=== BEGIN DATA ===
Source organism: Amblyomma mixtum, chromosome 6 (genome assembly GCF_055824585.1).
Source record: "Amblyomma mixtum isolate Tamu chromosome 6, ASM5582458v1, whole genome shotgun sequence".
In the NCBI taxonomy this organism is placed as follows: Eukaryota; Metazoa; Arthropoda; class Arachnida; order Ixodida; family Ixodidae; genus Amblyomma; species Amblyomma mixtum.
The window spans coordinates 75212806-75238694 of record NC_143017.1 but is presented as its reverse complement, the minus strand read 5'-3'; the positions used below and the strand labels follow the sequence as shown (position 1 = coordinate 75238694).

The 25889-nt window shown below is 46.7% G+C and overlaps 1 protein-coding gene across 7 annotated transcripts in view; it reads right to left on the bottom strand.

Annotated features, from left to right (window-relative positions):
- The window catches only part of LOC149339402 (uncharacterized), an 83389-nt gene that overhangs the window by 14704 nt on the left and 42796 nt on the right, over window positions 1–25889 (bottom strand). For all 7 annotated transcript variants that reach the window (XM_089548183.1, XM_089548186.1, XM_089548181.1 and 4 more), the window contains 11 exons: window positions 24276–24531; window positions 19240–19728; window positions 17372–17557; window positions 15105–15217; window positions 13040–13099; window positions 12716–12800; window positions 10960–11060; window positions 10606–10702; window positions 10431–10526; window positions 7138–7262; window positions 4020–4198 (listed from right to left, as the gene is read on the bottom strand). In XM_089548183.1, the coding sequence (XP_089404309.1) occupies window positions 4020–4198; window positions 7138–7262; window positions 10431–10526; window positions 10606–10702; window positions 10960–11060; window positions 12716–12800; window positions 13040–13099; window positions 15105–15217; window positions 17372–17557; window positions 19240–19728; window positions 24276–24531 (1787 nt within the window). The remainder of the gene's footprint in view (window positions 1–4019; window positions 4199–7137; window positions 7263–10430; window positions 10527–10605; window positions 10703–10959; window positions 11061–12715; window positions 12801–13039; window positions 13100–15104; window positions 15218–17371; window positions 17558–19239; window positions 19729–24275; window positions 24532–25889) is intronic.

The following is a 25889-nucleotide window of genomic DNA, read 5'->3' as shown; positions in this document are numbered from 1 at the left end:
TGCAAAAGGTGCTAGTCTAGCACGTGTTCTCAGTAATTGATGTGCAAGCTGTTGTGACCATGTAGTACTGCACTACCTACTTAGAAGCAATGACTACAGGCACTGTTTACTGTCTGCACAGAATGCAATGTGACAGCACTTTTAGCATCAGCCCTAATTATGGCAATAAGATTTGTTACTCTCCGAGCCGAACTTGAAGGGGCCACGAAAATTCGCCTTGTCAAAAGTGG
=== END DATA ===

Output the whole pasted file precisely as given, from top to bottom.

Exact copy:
Source organism: Amblyomma mixtum, chromosome 6 (genome assembly GCF_055824585.1).
Source record: "Amblyomma mixtum isolate Tamu chromosome 6, ASM5582458v1, whole genome shotgun sequence".
In the NCBI taxonomy this organism is placed as follows: Eukaryota; Metazoa; Arthropoda; class Arachnida; order Ixodida; family Ixodidae; genus Amblyomma; species Amblyomma mixtum.
The window spans coordinates 75212806-75238694 of record NC_143017.1 but is presented as its reverse complement, the minus strand read 5'-3'; the positions used below and the strand labels follow the sequence as shown (position 1 = coordinate 75238694).

The 25889-nt window shown below is 46.7% G+C and overlaps 1 protein-coding gene across 7 annotated transcripts in view; it reads right to left on the bottom strand.

Annotated features, from left to right (window-relative positions):
- The window catches only part of LOC149339402 (uncharacterized), an 83389-nt gene that overhangs the window by 14704 nt on the left and 42796 nt on the right, over window positions 1–25889 (bottom strand). For all 7 annotated transcript variants that reach the window (XM_089548183.1, XM_089548186.1, XM_089548181.1 and 4 more), the window contains 11 exons: window positions 24276–24531; window positions 19240–19728; window positions 17372–17557; window positions 15105–15217; window positions 13040–13099; window positions 12716–12800; window positions 10960–11060; window positions 10606–10702; window positions 10431–10526; window positions 7138–7262; window positions 4020–4198 (listed from right to left, as the gene is read on the bottom strand). In XM_089548183.1, the coding sequence (XP_089404309.1) occupies window positions 4020–4198; window positions 7138–7262; window positions 10431–10526; window positions 10606–10702; window positions 10960–11060; window positions 12716–12800; window positions 13040–13099; window positions 15105–15217; window positions 17372–17557; window positions 19240–19728; window positions 24276–24531 (1787 nt within the window). The remainder of the gene's footprint in view (window positions 1–4019; window positions 4199–7137; window positions 7263–10430; window positions 10527–10605; window positions 10703–10959; window positions 11061–12715; window positions 12801–13039; window positions 13100–15104; window positions 15218–17371; window positions 17558–19239; window positions 19729–24275; window positions 24532–25889) is intronic.

The following is a 25889-nucleotide window of genomic DNA, read 5'->3' as shown; positions in this document are numbered from 1 at the left end:
TGCAAAAGGTGCTAGTCTAGCACGTGTTCTCAGTAATTGATGTGCAAGCTGTTGTGACCATGTAGTACTGCACTACCTACTTAGAAGCAATGACTACAGGCACTGTTTACTGTCTGCACAGAATGCAATGTGACAGCACTTTTAGCATCAGCCCTAATTATGGCAATAAGATTTGTTACTCTCCGAGCCGAACTTGAAGGGGCCACGAAAATTCGCCTTGTCAAAAGTGG